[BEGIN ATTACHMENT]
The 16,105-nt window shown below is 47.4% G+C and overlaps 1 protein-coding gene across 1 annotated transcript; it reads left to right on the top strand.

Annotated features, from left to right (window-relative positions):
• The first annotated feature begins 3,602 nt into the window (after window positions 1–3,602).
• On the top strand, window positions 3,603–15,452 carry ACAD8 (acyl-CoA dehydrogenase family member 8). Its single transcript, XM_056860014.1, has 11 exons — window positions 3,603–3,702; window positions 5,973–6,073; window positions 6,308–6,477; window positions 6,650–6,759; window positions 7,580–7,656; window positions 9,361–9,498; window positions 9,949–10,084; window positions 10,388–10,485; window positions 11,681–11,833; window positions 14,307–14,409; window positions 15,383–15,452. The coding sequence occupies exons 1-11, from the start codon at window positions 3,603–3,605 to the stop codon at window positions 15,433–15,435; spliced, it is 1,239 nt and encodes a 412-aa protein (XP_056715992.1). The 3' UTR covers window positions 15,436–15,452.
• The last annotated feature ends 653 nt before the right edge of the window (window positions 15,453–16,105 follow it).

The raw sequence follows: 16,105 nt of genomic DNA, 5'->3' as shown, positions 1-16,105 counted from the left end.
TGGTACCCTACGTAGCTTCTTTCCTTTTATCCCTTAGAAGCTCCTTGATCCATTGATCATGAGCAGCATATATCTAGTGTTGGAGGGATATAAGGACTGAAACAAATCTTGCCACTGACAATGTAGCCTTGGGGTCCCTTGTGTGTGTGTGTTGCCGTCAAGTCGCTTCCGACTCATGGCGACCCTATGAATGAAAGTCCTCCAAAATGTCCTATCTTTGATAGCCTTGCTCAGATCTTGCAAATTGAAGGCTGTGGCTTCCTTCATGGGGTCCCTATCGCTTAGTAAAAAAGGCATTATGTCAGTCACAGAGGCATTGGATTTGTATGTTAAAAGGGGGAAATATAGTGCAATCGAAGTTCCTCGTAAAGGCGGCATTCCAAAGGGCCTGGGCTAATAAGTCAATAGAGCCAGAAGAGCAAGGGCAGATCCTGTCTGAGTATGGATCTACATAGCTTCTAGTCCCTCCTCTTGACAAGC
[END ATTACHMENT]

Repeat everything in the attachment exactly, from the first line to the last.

The 16,105-nt window shown below is 47.4% G+C and overlaps 1 protein-coding gene across 1 annotated transcript; it reads left to right on the top strand.

Annotated features, from left to right (window-relative positions):
• The first annotated feature begins 3,602 nt into the window (after window positions 1–3,602).
• On the top strand, window positions 3,603–15,452 carry ACAD8 (acyl-CoA dehydrogenase family member 8). Its single transcript, XM_056860014.1, has 11 exons — window positions 3,603–3,702; window positions 5,973–6,073; window positions 6,308–6,477; window positions 6,650–6,759; window positions 7,580–7,656; window positions 9,361–9,498; window positions 9,949–10,084; window positions 10,388–10,485; window positions 11,681–11,833; window positions 14,307–14,409; window positions 15,383–15,452. The coding sequence occupies exons 1-11, from the start codon at window positions 3,603–3,605 to the stop codon at window positions 15,433–15,435; spliced, it is 1,239 nt and encodes a 412-aa protein (XP_056715992.1). The 3' UTR covers window positions 15,436–15,452.
• The last annotated feature ends 653 nt before the right edge of the window (window positions 15,453–16,105 follow it).

The raw sequence follows: 16,105 nt of genomic DNA, 5'->3' as shown, positions 1-16,105 counted from the left end.
TGGTACCCTACGTAGCTTCTTTCCTTTTATCCCTTAGAAGCTCCTTGATCCATTGATCATGAGCAGCATATATCTAGTGTTGGAGGGATATAAGGACTGAAACAAATCTTGCCACTGACAATGTAGCCTTGGGGTCCCTTGTGTGTGTGTGTTGCCGTCAAGTCGCTTCCGACTCATGGCGACCCTATGAATGAAAGTCCTCCAAAATGTCCTATCTTTGATAGCCTTGCTCAGATCTTGCAAATTGAAGGCTGTGGCTTCCTTCATGGGGTCCCTATCGCTTAGTAAAAAAGGCATTATGTCAGTCACAGAGGCATTGGATTTGTATGTTAAAAGGGGGAAATATAGTGCAATCGAAGTTCCTCGTAAAGGCGGCATTCCAAAGGGCCTGGGCTAATAAGTCAATAGAGCCAGAAGAGCAAGGGCAGATCCTGTCTGAGTATGGATCTACATAGCTTCTAGTCCCTCCTCTTGACAAGC